Tackling blood stem cell heterogeneityApril 26, 2010 in Medicine & Health / Medical research
Distinct populations of hematopoietic stem cells (HSCs) that preferentially generate specific types of blood cells can be identified based on abundance of a single surface protein, according to a study published online on April 26 in the Journal of Experimental Medicine.
The concept that HSCs, which give rise to all types of blood cells, are heterogeneous is not new, but distinguishing distinct types of HSCs from one another has proven challenging. Hiromitsu Nakauchi and colleagues set out to find a way to identify and study different HSC populations.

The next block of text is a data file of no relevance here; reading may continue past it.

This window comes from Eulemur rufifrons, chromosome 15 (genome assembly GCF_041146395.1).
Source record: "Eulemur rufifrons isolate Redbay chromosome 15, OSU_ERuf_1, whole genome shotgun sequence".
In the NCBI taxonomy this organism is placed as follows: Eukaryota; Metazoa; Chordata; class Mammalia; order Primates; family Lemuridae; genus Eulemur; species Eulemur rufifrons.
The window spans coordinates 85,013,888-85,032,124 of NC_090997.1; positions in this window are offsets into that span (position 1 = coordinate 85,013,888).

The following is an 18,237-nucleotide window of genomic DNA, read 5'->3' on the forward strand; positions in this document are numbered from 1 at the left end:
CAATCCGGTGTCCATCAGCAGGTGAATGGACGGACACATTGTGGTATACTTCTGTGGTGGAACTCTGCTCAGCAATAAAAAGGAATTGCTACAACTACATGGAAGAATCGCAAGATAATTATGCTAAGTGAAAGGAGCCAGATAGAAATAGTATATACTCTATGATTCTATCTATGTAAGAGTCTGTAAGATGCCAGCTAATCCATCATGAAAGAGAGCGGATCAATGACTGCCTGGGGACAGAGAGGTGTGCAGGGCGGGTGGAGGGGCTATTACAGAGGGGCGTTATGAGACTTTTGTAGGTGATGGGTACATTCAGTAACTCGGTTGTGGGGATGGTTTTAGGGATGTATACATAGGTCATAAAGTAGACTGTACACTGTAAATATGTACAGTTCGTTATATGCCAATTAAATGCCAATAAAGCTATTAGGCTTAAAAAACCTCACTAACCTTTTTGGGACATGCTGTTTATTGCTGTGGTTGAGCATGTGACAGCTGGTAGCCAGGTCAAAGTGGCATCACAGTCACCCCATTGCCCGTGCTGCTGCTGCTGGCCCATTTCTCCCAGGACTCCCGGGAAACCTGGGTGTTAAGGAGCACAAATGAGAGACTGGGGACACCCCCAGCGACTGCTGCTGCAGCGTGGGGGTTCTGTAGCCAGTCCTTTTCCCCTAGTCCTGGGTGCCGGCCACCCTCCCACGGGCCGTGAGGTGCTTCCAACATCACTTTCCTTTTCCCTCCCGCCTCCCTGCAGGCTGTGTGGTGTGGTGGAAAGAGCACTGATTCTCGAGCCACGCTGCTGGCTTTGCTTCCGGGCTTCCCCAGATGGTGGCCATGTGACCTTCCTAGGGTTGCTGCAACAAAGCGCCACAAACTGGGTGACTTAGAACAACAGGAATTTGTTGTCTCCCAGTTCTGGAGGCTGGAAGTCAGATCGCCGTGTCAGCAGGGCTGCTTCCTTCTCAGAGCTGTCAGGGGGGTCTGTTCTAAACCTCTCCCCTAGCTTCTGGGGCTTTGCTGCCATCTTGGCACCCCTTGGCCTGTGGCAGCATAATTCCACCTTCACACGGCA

The team found that HSC populations expressing high, medium, and low amounts of the surface protein CD150 exhibited different propensities to generate specific blood cell types. And some of those expressing the highest levels of CD150 exhibited an unusually 'latent' or 'delayed' ability to generate new blood cells.
By refining our understanding of the complexity of HSCs, these findings may be useful in studies aimed at determining which HSC populations are affected in particular blood cell diseases.
Morita, Y., H. Ema, and H. Nakauchi. 2010. J. Exp. Med. doi:10.1084/jem.20091318
Provided by Rockefeller University
"Tackling blood stem cell heterogeneity" April 26, 2010 http://phys.org/news/2010-04-tackling-blood-stem-cell-heterogeneity.html